Lewis Hamilton says he has yet to speak to the FIA for wearing a t-shirt honoring Breonna Taylor at Mugello, but expects a decision on Friday.
During the anti-racism protest before the Grand Prix of Tuscany two weeks ago, Hamilton wrote a t-shirt with the message: “Stop the cops who killed Breonna Taylor.”
Taylor was a black Kentucky medical technician who was shot eight times by police during a no-beating investigation at her home in March, and has become a central figure in ongoing anti-racist activism around the world in recent months.
Hamilton also wore the t-shirt on the podium after the race, prompting the FIA to start a review of the guidelines for statements that can be made at such ceremonies. The FIA has always maintained neutrality in everything it does, as detailed in its statutes.
Hamilton confirmed ahead of this weekend’s Russian Grand Prix that he had yet to speak with the FIA about the t-shirt and its message, but said he felt no regrets for wearing it at Mugello.
“I have no idea, I haven’t talked to them,” Hamilton said.
“What was really positive was the support I got from the fans. I think the fans were amazing, and I don’t regret a single moment.
“I usually follow my heart and do what I think is right. I did something that never really happened in Formula 1.
“Obviously, they can prevent that from happening, but I think people who talk about sport are not a place of politics, ultimately it is human rights issues, and in my opinion. opinion, this is something we should push.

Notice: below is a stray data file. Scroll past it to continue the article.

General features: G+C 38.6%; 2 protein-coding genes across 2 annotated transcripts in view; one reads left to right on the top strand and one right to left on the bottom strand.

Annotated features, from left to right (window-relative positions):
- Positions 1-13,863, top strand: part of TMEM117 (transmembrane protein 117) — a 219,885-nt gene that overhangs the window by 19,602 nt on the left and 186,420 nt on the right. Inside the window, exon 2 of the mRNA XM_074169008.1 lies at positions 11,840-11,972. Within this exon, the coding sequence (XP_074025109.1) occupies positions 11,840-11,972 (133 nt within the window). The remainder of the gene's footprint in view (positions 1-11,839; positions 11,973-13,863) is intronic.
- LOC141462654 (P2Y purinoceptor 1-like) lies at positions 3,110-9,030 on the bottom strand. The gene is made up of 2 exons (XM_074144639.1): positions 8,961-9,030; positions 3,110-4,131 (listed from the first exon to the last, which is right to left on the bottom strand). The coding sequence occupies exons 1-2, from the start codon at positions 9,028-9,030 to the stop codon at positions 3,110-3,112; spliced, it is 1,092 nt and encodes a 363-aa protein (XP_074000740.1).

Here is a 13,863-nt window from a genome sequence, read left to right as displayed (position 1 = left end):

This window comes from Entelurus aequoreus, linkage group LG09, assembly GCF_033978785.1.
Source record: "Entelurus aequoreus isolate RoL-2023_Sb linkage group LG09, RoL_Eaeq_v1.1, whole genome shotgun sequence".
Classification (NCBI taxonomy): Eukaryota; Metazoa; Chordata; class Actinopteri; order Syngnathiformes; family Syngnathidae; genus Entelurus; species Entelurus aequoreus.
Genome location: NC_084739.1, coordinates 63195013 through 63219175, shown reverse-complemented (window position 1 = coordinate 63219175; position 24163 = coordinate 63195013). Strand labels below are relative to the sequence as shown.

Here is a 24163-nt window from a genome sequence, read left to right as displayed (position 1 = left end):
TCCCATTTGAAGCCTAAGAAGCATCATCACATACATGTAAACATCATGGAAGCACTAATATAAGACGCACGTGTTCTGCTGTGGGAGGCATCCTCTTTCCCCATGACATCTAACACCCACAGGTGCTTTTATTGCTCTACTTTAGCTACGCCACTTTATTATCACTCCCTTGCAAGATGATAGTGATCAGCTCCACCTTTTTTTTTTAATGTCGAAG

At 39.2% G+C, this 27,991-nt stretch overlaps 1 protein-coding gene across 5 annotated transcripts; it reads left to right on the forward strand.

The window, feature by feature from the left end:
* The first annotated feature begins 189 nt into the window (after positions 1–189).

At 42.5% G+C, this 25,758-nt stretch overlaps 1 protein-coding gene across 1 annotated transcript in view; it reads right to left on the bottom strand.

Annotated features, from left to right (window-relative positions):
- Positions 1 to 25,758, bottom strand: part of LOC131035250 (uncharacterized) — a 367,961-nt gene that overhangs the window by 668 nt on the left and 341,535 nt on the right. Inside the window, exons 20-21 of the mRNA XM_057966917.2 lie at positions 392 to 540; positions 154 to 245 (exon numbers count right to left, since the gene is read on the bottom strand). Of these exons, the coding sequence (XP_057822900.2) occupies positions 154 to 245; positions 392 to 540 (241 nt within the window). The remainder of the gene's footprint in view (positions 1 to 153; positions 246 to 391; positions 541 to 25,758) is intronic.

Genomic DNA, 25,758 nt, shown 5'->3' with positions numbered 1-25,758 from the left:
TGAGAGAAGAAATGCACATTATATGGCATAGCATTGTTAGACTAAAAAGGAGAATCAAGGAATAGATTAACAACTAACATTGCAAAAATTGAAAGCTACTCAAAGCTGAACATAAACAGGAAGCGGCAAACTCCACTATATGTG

“I don’t know what they’re going to do this weekend, but a lot of rules have been written for me over the years that haven’t stopped me. But what I’m going to do is keep doing trying to work with Formula 1 and the FIA to make sure the message is correct.
“Could it be better? Of course it could always be better, but it’s part of the learning curve.”
F1 and the FIA have worked with the drivers to organize the anti-racism protests that have taken place before every race so far this season.
Hamilton acknowledged that the FIA had “certain limits within which they feel they have to work”, but felt it was important to have difficult conversations to embrace change.
He also revealed that he was expecting a word from the FIA on Friday regarding their guidelines for the future.
“It’s a learning process for everyone, because people are happy with the standard here, with the way life and society work,” Hamilton said.
“But at the end of the day, the world, and the younger generation in particular, is more aware that things are not equal and that change is needed.
“So you need conversations with people and things like Mugello for people to start a conversation that maybe would never have happened if it hadn’t happened.
“I haven’t spoken to them, but I’ve heard that tomorrow they’ll release a new decision, saying what you can and can’t do. I’ll just try to keep working with them.
“Whether I agree or disagree is a bit irrelevant. It’s just about trying to find common ground and how we can do it together maybe.
“Do I think they really understand? I don’t know. But maybe in the future we will all try to understand.”